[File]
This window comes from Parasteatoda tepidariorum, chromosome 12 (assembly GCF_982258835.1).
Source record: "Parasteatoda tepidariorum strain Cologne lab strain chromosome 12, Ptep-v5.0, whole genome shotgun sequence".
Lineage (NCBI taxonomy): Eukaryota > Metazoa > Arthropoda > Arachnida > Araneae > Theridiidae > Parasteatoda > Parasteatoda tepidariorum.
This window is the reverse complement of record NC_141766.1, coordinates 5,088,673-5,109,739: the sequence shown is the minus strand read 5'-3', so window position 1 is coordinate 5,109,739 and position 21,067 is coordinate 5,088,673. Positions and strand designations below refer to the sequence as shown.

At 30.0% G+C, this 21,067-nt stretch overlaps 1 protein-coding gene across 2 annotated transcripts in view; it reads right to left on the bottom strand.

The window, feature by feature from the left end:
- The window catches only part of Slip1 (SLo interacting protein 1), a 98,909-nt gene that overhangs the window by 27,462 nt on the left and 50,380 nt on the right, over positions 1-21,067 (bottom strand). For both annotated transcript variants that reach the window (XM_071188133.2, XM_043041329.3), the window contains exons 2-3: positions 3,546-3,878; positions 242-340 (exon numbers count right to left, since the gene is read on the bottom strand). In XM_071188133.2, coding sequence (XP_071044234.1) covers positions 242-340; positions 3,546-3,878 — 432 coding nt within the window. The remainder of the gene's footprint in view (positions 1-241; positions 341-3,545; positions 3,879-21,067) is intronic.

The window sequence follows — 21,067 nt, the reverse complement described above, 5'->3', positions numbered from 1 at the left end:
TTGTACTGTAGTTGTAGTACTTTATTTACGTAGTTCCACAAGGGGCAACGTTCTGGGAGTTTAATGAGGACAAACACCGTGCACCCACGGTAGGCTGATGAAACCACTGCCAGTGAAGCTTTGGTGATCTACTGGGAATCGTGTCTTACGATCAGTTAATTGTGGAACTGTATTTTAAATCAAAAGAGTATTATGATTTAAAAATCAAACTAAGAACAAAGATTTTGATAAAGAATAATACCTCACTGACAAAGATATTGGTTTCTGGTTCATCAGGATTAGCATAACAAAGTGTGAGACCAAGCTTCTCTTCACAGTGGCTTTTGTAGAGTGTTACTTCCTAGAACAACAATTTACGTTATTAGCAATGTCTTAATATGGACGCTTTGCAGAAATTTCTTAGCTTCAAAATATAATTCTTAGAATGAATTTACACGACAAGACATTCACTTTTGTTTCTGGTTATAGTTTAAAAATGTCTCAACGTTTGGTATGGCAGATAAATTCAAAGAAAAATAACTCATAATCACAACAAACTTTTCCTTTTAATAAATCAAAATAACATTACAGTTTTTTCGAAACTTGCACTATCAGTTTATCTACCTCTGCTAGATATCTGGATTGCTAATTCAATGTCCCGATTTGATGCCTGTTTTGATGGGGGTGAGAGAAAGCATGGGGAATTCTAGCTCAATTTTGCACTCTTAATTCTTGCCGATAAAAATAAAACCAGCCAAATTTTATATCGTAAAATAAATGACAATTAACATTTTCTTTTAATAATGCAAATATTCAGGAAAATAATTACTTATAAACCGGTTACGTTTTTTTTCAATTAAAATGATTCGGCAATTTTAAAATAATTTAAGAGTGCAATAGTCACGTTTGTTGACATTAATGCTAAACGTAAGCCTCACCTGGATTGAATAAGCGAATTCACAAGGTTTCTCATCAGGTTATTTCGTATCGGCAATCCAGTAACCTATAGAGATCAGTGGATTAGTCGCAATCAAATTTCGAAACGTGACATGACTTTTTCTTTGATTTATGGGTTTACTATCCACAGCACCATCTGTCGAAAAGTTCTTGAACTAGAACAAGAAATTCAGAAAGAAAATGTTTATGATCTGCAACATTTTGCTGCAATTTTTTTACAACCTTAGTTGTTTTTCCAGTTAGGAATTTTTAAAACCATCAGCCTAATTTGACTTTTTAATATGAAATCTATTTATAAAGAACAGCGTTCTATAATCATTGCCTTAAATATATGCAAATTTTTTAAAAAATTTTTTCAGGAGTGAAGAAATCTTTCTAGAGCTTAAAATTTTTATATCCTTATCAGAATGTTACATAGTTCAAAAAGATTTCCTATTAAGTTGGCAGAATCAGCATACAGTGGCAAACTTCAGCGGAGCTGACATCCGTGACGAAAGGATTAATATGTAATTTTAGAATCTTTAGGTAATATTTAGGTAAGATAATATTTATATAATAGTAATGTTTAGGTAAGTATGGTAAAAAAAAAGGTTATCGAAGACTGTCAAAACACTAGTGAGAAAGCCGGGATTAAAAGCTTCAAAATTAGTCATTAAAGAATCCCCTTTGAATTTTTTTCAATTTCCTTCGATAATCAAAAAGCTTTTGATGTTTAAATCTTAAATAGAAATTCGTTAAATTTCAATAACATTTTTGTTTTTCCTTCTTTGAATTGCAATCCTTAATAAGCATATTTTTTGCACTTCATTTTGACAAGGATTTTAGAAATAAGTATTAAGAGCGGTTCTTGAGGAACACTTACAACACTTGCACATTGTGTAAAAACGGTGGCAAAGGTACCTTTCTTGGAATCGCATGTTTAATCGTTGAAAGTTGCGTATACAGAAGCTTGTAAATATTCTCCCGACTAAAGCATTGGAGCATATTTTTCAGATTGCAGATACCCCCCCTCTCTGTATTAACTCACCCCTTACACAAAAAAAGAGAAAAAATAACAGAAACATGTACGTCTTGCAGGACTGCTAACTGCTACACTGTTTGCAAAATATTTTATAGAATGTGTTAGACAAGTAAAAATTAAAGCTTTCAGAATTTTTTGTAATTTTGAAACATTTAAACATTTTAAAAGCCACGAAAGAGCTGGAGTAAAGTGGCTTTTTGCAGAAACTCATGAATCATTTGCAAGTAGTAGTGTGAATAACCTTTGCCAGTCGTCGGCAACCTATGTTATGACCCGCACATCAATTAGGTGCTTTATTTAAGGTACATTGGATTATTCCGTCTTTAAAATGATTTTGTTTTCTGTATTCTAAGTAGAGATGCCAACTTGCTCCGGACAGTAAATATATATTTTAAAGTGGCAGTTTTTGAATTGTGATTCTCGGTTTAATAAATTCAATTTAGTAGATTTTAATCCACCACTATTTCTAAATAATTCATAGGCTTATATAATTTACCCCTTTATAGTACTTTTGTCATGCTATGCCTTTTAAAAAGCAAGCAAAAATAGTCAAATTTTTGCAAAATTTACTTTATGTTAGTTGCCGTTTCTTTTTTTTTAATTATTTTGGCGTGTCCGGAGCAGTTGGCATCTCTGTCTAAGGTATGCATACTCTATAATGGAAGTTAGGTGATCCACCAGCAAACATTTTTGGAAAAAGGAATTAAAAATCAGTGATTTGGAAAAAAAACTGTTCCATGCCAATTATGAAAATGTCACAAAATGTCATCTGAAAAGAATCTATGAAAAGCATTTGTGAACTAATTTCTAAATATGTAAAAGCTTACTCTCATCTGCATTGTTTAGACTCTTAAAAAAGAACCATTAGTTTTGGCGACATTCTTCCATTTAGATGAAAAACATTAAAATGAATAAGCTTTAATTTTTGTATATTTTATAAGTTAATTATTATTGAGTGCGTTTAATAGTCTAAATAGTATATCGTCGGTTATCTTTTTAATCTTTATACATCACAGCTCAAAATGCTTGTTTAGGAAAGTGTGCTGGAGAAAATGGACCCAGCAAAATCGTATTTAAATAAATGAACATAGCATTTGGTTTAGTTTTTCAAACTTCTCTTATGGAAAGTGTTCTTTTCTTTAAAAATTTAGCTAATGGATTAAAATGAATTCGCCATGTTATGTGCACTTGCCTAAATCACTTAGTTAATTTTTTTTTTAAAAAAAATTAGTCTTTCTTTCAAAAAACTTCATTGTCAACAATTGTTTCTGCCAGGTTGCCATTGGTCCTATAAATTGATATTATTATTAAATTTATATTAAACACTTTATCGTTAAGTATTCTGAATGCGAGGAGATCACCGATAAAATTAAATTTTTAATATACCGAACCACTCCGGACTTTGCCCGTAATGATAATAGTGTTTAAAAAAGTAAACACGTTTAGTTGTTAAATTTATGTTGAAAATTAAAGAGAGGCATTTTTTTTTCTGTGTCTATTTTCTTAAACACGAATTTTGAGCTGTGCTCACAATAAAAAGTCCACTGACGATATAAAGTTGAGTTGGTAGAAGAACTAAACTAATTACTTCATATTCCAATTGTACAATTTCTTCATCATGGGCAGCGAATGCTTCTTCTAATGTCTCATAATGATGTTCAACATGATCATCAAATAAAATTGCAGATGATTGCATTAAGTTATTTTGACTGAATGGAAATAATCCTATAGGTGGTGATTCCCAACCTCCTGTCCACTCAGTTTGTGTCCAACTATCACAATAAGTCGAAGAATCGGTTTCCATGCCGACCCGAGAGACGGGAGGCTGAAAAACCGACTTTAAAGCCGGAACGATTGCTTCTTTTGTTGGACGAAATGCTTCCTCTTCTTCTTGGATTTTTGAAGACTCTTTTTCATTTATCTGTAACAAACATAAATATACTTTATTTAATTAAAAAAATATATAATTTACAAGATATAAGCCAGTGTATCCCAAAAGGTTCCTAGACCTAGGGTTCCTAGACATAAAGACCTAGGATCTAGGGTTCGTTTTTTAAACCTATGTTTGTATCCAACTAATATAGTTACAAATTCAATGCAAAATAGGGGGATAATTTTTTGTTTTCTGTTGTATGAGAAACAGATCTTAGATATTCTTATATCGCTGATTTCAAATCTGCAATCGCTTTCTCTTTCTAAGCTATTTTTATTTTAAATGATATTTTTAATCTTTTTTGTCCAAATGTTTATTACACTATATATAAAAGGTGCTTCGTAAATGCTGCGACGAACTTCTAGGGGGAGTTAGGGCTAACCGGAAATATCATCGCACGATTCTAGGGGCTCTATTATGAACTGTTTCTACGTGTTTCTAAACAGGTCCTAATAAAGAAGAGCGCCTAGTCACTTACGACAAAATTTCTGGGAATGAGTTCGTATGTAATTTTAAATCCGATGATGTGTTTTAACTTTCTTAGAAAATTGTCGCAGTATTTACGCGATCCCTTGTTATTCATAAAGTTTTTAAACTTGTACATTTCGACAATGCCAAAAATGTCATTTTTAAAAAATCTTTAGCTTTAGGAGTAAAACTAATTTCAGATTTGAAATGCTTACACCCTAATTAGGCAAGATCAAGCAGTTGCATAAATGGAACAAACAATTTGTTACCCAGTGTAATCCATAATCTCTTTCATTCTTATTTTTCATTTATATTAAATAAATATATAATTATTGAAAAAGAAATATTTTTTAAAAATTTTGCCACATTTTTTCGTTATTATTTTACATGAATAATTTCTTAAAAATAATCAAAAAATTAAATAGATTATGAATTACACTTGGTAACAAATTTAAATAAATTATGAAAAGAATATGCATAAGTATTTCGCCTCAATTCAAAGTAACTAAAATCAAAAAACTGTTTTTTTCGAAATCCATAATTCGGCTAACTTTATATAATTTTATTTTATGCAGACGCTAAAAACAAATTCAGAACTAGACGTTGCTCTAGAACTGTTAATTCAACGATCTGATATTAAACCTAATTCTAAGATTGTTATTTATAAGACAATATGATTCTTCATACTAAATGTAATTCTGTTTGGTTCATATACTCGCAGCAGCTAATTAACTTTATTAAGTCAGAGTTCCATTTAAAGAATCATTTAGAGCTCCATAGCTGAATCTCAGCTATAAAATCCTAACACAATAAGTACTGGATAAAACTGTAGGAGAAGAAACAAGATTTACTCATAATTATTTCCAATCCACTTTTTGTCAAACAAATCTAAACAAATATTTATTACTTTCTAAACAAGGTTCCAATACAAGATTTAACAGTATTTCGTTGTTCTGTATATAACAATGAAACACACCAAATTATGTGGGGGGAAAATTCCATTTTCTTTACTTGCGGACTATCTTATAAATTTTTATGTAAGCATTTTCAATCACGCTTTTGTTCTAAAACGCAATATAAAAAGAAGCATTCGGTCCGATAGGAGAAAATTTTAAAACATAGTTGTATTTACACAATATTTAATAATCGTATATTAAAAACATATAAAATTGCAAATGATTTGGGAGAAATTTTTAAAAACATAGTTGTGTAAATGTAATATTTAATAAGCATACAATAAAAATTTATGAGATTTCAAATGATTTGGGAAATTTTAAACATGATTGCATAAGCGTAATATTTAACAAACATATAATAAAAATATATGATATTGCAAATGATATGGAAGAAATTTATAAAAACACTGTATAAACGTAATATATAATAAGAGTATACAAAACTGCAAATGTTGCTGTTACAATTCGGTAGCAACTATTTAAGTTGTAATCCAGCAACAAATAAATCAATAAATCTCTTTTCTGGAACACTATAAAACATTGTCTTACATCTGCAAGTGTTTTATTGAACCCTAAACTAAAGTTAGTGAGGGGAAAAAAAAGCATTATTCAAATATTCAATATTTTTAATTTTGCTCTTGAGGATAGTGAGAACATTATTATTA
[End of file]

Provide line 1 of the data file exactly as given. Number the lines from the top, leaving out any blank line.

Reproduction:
This window comes from Parasteatoda tepidariorum, chromosome 12 (assembly GCF_982258835.1).